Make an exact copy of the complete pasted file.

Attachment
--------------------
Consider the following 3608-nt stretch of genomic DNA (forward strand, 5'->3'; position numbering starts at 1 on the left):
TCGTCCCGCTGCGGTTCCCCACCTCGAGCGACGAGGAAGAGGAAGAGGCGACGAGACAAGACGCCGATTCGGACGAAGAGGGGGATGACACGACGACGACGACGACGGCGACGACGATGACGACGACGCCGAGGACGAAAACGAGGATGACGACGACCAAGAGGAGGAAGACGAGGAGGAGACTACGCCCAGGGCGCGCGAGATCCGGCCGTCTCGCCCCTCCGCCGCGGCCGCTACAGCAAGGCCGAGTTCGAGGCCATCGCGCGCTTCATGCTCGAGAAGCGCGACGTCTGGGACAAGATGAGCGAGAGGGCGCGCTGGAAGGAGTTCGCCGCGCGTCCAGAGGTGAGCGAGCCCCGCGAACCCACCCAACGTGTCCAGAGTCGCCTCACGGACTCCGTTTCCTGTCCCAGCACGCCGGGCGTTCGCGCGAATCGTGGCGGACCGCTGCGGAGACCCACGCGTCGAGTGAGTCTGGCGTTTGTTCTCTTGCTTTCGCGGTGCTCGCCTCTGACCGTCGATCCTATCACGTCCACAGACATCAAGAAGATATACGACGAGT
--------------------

Consider the following 3608-nt stretch of genomic DNA (forward strand, 5'->3'; position numbering starts at 1 on the left):
TCGTCCCGCTGCGGTTCCCCACCTCGAGCGACGAGGAAGAGGAAGAGGCGACGAGACAAGACGCCGATTCGGACGAAGAGGGGGATGACACGACGACGACGACGACGGCGACGACGATGACGACGACGCCGAGGACGAAAACGAGGATGACGACGACCAAGAGGAGGAAGACGAGGAGGAGACTACGCCCAGGGCGCGCGAGATCCGGCCGTCTCGCCCCTCCGCCGCGGCCGCTACAGCAAGGCCGAGTTCGAGGCCATCGCGCGCTTCATGCTCGAGAAGCGCGACGTCTGGGACAAGATGAGCGAGAGGGCGCGCTGGAAGGAGTTCGCCGCGCGTCCAGAGGTGAGCGAGCCCCGCGAACCCACCCAACGTGTCCAGAGTCGCCTCACGGACTCCGTTTCCTGTCCCAGCACGCCGGGCGTTCGCGCGAATCGTGGCGGACCGCTGCGGAGACCCACGCGTCGAGTGAGTCTGGCGTTTGTTCTCTTGCTTTCGCGGTGCTCGCCTCTGACCGTCGATCCTATCACGTCCACAGACATCAAGAAGATATACGACGAGT